Longtime CBS News Correspondent Harold Dow died suddenly Saturday morning of an apparent asthma attack.
Dow has been a correspondent for "48 Hours" since 1990 after serving as a contributor to the broadcast since its premiere Jan. 19, 1988. Dow was also a contributor to the critically acclaimed 1986 documentary "48 Hours on Crack Street," which led to creation of the single-topic weekly news magazine.
"CBS News is deeply saddened by this sudden loss," said Sean McManus, president of CBS News and Sports. "The CBS News family has lost one of its oldest and most talented members, whose absence will be felt by many and whose on-air presence and reporting skills touched nearly all of our broadcasts. We extend our deepest condolences to his wife Kathy and their children Joelle, Danica and David."
Dow's family released the following statement on Sunday:
"At the time of Harold's death, he was suffering from adult onset asthma. On Monday, Aug. 16, 2010, Harold checked himself into the Valley Hospital emergency room in Ridgewood (N.J.) for severe asthmatic symptoms. According to the Hackensack Police Department incident report, an inhaler was found on the floor of Harold's vehicle. Therefore, it is believed at this time that Harold succumbed to an asthma attack while behind the wheel."
Over the course of his distinguished career at the network, Dow served as a correspondent for the CBS News magazine "Street Stories" (1992-93) and reported for the "CBS Evening News with Dan Rather," "Sunday Morning" and the CBS News legal series, "Verdict." He served as co-anchor on "CBS News Nightwatch" (1982-83), prior to which he had been a correspondent (1977-82) and reporter (1973-77) at the CBS News Los Angeles bureau.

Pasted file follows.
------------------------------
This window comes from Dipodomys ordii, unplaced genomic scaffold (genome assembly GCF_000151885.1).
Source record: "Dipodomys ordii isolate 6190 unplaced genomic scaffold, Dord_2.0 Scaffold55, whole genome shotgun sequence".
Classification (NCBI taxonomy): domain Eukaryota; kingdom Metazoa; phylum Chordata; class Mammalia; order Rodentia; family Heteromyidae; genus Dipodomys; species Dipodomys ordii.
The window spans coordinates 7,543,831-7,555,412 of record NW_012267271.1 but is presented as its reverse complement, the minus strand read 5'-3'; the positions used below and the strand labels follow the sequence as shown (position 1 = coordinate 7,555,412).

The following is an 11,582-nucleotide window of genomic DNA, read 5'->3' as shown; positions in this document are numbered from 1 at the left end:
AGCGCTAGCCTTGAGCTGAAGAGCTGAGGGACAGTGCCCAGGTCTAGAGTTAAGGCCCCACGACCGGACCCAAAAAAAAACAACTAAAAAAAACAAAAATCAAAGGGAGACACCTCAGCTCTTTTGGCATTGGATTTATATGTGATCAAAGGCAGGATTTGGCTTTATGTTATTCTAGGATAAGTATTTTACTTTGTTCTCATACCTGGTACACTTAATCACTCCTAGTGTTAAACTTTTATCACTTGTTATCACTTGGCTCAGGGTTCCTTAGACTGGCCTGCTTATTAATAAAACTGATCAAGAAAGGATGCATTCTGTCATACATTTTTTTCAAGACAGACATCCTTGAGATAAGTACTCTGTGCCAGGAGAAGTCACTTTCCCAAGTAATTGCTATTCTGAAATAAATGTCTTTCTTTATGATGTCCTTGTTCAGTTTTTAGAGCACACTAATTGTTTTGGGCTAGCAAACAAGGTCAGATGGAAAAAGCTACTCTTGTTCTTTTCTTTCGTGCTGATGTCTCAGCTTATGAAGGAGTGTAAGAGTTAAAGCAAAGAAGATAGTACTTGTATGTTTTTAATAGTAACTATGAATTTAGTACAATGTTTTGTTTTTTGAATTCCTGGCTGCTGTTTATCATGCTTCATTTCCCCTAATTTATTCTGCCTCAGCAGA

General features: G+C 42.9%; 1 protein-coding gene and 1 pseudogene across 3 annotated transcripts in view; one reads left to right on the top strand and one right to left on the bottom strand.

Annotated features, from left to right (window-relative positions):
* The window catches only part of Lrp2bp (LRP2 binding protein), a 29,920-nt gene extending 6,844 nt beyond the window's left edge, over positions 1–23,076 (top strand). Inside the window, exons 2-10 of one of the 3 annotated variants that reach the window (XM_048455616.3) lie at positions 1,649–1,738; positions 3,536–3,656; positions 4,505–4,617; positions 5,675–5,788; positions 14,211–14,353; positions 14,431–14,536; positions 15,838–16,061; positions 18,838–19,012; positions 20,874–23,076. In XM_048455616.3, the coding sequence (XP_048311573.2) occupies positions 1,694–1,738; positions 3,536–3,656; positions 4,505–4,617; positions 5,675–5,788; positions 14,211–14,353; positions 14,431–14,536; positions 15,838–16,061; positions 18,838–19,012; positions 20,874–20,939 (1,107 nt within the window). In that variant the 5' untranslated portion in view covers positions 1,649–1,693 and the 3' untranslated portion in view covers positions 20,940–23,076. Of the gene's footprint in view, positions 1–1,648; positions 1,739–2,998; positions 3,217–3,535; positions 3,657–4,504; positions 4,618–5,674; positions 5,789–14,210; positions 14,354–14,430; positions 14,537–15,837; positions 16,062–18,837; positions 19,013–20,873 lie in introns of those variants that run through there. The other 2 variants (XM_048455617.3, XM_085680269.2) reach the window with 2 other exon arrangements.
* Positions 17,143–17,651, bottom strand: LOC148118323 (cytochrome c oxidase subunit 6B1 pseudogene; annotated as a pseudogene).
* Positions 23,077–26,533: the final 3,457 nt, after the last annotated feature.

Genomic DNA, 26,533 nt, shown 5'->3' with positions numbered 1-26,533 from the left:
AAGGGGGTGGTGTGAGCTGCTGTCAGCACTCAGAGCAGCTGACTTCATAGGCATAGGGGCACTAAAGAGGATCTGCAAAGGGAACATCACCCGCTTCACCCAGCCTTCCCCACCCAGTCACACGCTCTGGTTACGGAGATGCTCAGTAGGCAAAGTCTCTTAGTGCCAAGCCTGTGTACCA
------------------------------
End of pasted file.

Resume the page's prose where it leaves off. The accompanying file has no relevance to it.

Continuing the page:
He has covered many of the most important stories of our times, including 9/11, where he barely escaped one of the falling Twin Towers; the return of POW's from Vietnam; the kidnapping of Patricia Hearst, with whom he had an exclusive interview in December 1976; the movement of American troops into Bosnia and the Pan Am Flight 103 disaster. He also conducted the first network interview with O. J. Simpson following the murders of Nicole Brown Simpson and Ron Goldman.
"Harold Dow was a reporter for the ages. Insatiably curious, he was happiest when he was on the road deep into a story. He took pride in every story he did," said "48 Hours Mystery" Executive Producer Susan Zirinsky. "It was his humanity, which was felt by everyone he encountered, even in his toughest interviews, that truly defined the greatness of his work. He was the most selfless man I have known. It is a tremendous loss for '48 Hours,' CBS News and the world of journalism. I deeply miss him already."
Dow's reports have garnered him numerous awards. He has been honored with a George Foster Peabody Award for his "48 Hours" report on runaways and a Robert F. Kennedy Award for a report on public housing. He has received five Emmy Awards, including one for a story on the American troops' movement into Bosnia (1996) and one for "distinguished reporting" for his coverage of the Pan Am Flight 103 disaster (1989). He won an RTNDA Edward R. Murrow Award, an Operation Push Excellence in Journalism Award and, for a "48 Hours" profile of Patti LaBelle. He also was recently recognized by the National Association of Black Journalists for his report about Medgar Evers, which was featured in the CBS News special "Change and Challenge: The Inauguration of Barack Obama."
Dow began his career at CBS News in 1972 as a broadcast associate. Before joining CBS News, Dow, who has been based in New York since 1982, had been an anchor at Theta Cable TV in Santa Monica, Calif. He was also a freelance reporter for KCOP-TV Los Angeles and a news anchor for WPAT Radio in Paterson, N.J. Dow became the first African American television reporter in Omaha, Neb., where he served as co-anchor and talk-show host for KETV Omaha.
Dow was born in Hackensack, N.J., and attended the University of Nebraska at Omaha.